Two Missouri softball players take advantage of rare starts

Sunday, March 7, 2010 | 8:00 p.m. CST; updated 6:42 p.m. CST, Monday, March 8, 2010
Lisa Simmons roams the outfield during Sunday's game. Simmons had one hit, scored one run and walked twice.

COLUMBIA — There was something noticeably different about the Missouri softball team's starting lineup going into a game against UMKC on Sunday.

Freshman Rachel Hay got her first start at catcher, third start overall, and junior Lisa Simmons got her first start in left field. They both hit and fielded like they have been starters all season. Hay and Simmons combined to go 3-for-6 and scored two runs to help Missouri (13-2) to its 10th-straight victory, a 9-3 victory against UMKC in the Missouri Breast Cancer Awareness Tournament.

Since the Tigers were playing a struggling UMKC team (3-12), Missouri softball coach Ehren Earleywine saw this game as an opportunity to start Simmons and Hay.

"It gave these kids the opportunity to get some confidence," Earleywine said. "They so needed that after the All-Americans we faced in the first six or seven games."

Simmons is an outfielder and defensive specialist for the team. She plays primarily in the last two innings of a game when the Tigers have the lead. Despite leading the team in batting average (.429), Earleywine said she needs to improve her hitting to become a starter. But he still believes she is a valuable asset to the team.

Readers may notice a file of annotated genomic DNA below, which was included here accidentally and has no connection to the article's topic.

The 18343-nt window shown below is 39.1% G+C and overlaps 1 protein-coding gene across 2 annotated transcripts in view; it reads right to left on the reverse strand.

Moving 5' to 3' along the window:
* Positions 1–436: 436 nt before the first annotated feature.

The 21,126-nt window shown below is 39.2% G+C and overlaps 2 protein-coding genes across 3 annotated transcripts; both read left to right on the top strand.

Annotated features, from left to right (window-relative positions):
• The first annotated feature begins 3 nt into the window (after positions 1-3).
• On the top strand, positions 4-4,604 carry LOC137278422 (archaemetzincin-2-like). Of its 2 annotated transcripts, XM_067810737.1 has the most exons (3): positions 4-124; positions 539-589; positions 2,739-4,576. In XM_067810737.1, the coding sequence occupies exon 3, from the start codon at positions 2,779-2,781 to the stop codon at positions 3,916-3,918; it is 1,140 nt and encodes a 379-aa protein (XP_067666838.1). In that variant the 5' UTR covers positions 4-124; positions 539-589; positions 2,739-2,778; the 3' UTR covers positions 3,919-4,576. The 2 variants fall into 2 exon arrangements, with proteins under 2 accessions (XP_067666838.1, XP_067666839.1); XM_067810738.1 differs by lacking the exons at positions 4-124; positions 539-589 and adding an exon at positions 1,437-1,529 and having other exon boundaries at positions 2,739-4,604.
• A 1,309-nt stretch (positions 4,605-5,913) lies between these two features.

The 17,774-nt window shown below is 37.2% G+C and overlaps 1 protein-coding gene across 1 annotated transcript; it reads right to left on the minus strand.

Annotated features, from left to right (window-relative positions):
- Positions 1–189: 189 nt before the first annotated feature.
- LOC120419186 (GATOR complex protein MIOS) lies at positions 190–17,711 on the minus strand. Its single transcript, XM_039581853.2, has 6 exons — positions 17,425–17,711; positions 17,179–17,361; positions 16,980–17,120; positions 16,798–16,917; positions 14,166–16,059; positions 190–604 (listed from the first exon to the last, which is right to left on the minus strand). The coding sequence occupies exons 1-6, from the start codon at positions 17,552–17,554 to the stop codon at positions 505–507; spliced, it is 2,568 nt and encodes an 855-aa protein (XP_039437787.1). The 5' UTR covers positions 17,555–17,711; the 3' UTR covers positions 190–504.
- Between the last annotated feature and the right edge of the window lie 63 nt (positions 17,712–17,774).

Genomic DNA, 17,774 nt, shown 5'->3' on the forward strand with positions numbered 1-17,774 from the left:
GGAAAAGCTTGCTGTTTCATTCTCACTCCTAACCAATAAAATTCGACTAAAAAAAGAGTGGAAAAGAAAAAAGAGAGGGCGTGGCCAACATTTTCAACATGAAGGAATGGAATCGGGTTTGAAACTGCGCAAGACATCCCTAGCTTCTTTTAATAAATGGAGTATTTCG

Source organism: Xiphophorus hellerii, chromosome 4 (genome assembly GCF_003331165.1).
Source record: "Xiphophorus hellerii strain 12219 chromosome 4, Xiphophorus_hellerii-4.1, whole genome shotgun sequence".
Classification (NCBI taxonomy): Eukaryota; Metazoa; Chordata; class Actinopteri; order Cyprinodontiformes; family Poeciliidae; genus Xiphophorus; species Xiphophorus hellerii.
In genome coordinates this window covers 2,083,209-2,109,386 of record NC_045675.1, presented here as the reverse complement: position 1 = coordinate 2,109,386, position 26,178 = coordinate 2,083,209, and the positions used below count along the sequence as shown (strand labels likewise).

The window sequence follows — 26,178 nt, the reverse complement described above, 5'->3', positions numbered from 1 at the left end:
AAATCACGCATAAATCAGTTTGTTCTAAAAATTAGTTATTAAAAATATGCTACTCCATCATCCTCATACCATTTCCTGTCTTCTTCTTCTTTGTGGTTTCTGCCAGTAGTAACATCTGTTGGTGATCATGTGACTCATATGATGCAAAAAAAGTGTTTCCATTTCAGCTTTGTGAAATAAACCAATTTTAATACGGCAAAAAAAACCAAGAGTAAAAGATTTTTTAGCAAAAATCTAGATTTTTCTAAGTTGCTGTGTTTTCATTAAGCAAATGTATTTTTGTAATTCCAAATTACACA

"She is probably our best defensive outfielder," Earleywine said. "If she shows me she can get some good quality at-bats she may get some starts."

In the fifth inning, Simmons may have proved Earleywine's point. She dove and caught a sinking line drive in right-centerfield, which drew loud cheers from the crowd.

"I really wasn't thinking a lot when that ball was hit towards me," Simmons said. "I was just trying to react to the ball."

Although it was her first start, Simmons tried to treat it like it was any other game. She tries to take advantage of any opportunity she gets to play. At the plate, Simmons kept it simple and concentrated on putting the ball in play.

"I just wanted to be a solid player for the day," Simmons said. "If you come in expecting your going to start you'll probably get disappointed. We have a lot of good players on our team so anybody at any time can start. I'm just happy to do what I can when given the opportunities."

Hay is the opposite of Simmons. Hay is primarily a pinch-hitter, and her first two starts were at the designated player position. The right-handed catcher grabbed Earleywine's attention in the Black and Gold game in February when she blasted a home run. Earleywine considered her as a potential starter at the beginning of the season, but he said she still needs to improve.

"She's had a good season, but I don't think she's anywhere near reaching her potential," Earleywine said. "She is a kid with enormous power. You will know that Rachel has arrived when she is hitting two to three home runs a game."

The Tigers went undefeated (4-0) in the tournament, and only allowed three runs in four games.

The Tigers will play again at 3 p.m. Wednesday against Northern Iowa at University Field.

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